Recognizing oral cancer
Recognizing the symptoms of oral cancer is important for early diagnosis and treatment.
It's to your advantage if your doctor or dentist gets a little mouthy during your next checkup. A thorough mouth exam can protect you from oral cancer.
About 53,000 cases of the cancer are diagnosed in the United States each year, according to the National Institute of Dental and Craniofacial Research (NIDCR).
Scientists continue to study the disease to learn its cause and how to prevent it. Known causes include tobacco use, alcohol use (or both) and infection with human papillomavirus (HPV).
What is oral cancer?
Like cells anywhere in the body, cells in the mouth can start dividing uncontrollably and form tumors. The cells in cancerous tumors can break away, travel to other parts of the body, and start new tumors in other tissues or organs.
Oral cancer may affect the tongue, gums, inside of the cheeks or very top of the throat, where it meets with the back of the mouth.
Symptoms of oral cancer
Oral cancer usually occurs in people older than 40, but it can strike at any age. If any of the following symptoms last more than two weeks, the NIDCR recommends seeing a dentist or doctor:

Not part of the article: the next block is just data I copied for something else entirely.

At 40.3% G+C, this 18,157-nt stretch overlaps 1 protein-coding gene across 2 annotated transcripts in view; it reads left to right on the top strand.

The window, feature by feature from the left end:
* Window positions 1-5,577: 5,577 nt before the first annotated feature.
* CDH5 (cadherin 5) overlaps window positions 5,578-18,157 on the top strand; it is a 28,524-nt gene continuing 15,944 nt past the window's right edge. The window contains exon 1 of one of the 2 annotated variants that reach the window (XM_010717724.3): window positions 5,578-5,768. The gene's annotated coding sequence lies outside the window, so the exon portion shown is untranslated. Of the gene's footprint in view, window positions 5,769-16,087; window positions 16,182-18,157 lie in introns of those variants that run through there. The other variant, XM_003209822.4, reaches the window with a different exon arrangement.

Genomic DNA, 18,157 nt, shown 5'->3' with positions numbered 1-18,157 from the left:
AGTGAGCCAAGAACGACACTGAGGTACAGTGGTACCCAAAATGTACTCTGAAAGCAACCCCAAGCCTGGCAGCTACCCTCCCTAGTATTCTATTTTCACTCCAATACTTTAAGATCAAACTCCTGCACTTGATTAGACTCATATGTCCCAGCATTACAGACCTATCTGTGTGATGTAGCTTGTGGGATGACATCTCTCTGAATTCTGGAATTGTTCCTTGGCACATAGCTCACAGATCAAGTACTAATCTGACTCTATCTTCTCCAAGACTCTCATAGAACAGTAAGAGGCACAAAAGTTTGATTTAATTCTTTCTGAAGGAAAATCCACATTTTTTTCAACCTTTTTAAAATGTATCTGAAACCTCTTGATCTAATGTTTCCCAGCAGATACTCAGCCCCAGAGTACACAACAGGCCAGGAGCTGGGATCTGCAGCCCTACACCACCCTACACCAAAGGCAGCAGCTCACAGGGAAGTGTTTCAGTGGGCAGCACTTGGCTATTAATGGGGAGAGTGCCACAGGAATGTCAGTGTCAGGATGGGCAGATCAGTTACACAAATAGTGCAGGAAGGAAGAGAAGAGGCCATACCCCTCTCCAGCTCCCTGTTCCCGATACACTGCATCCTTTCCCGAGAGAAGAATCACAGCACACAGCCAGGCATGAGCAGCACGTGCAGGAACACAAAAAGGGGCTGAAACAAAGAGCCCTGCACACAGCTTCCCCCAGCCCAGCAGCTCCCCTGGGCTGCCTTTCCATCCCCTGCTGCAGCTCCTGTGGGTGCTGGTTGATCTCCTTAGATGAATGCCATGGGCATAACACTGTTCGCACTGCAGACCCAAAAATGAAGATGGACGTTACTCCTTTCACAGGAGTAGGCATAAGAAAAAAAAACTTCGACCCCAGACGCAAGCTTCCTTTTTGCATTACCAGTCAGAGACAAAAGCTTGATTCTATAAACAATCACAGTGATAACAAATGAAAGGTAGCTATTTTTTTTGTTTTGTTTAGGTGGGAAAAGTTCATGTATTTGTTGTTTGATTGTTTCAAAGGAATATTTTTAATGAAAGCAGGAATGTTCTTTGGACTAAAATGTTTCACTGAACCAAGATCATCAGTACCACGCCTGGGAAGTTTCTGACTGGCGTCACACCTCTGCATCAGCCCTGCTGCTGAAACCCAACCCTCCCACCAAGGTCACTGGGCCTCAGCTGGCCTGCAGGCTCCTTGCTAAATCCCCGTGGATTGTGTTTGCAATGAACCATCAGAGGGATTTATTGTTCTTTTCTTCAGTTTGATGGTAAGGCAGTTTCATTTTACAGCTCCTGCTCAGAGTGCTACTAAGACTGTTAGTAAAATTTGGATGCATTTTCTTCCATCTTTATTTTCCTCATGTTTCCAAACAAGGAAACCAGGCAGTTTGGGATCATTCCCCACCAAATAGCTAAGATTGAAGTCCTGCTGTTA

- A sore in the mouth that doesn't heal.
- A lump or thickening in the cheek.
- White or red patches on the gums, tongue or lining of the mouth.
- Soreness or a feeling that something is caught in the throat.
- Trouble chewing or swallowing.
- Difficulty moving the jaw or tongue.
- Numbness of the tongue or mouth.
- Swelling of the jaw that causes dentures to fit poorly.
Diagnosing oral cancer
An abnormal area in the mouth may require a biopsy. This involves removing some of the tissue and checking it under a microscope for cancer cells.
If the biopsy reveals cancer, x-rays and other tests will be done to see if it has spread beyond the mouth. The test results will help your doctor form recommendations for treatment.